When I saw the pattern for this bag, I thought that it would make a cool beach bag.  So I chose some inexpensive fabric in lighter colors and got to work.  The pattern was easy to use and the directions were clear.  In less than a day and a half, I had a completed bag that was perfect for the beach.  I like the wide sling so that it doesn't cut into my shoulder when I've got it weighed down with my notebook, my wallet, two crossword puzzles, water bottle and whatever else I can cram into it. 

Me at Juno Beach on a windy day.  There were a lot of kite boarders that day.

I liked the bag so much that I made one for my friend Becca out of leftover fabric from one of her upholstery projects.


Yarn Widower commented that I should have made a contrasting handle like I had for the beach bag.  But of course, this was opined after the project was completed.   (Yarn Widower gets lots of eyerolls sometimes.)  I thought there was enough textural detail in the upholstery fabric and besides, I made a contrasting lining and added a button fastener for the big internal pocket.  See?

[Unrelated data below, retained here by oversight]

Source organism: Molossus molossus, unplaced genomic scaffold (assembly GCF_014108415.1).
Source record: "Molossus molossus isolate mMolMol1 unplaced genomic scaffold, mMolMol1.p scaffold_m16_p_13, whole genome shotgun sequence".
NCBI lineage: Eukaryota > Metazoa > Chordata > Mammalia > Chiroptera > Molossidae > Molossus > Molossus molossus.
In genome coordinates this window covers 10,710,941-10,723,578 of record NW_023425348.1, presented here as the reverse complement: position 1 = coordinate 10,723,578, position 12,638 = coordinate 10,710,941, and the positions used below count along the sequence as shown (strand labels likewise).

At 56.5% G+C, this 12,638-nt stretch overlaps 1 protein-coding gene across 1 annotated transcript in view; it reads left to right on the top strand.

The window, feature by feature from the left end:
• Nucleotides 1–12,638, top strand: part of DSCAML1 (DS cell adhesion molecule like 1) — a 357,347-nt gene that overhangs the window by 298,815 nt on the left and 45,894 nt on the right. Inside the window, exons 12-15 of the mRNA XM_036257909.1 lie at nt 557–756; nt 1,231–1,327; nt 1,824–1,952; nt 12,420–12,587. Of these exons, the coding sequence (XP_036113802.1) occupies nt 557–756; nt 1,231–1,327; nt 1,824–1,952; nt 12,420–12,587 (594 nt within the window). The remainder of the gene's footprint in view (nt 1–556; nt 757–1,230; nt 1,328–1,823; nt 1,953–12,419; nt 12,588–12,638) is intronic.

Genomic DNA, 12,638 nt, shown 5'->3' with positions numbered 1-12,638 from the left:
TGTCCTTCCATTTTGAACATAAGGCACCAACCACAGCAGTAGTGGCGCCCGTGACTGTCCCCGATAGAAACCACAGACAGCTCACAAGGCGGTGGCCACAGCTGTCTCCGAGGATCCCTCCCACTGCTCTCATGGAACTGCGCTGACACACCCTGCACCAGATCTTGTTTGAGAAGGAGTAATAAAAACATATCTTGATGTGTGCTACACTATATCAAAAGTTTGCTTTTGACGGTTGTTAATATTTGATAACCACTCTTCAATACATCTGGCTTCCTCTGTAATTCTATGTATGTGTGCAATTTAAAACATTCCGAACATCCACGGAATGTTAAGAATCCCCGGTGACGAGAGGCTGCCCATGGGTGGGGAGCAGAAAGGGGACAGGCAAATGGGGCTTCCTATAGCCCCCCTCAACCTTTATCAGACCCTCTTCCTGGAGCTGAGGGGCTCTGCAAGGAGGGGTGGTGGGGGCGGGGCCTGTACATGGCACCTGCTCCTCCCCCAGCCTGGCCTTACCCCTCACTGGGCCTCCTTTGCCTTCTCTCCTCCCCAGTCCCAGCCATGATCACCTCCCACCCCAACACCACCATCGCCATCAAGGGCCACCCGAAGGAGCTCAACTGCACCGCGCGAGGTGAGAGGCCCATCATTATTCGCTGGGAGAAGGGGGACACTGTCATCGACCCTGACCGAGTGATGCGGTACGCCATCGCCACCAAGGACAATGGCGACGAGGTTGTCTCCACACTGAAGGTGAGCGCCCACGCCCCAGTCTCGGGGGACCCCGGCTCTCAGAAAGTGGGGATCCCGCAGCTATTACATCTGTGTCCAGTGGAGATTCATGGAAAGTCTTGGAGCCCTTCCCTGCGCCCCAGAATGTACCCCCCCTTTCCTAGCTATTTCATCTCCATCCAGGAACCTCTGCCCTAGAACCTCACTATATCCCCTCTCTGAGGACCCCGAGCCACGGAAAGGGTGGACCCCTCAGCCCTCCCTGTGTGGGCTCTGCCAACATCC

I shipped it off to Becca and she seemed to like it just fine.  After all, it's not every girl who has a matching sofa and shoulderbag set.

Tuesday, February 2, 2010

Wrapping Gifts

I like wrapping gifts almost as much as I like unwrapping them.  But I don't like the aftermath - crumpled paper and spent ribbon that just ends up in a landfill somewhere.  Giftwrap is ephemeral but I wish it wasn't so.  Lately, I've taken to wrapping my gifts in fabric.   I save pretty dishtowels to wrap stuff since I'm pretty sure the dishtowel will be used again.  But despite my best efforts with tying them up in twine, they just didn't have the crisp cachet of a paper-wrapped gift.

Then for Christmas, I received this:


As thoughtful as the gift it contains, the wrapping is even more so.  It's a cleverly designed concoction of fabric, ribbon and button from that makes giftwrap indefinitely reusable.  EWrapz come in a variety of patterns from solid organic cottons to chic prints. 

Each one comes with a sewn-in label that gives simple directions on one side.  On the opposite side, is a "legacy label."


I especially like this feature because it does something that my ersatz dishtowel wraps couldn't do.  It encourages the recipient to pass it on - either back to me or to someone else. 
I've always believed that the way to win hearts and minds is not through harsh demands or edicts.  "Recycle or Die" is not going to save the planet.  But many small actions might - one gift at a time.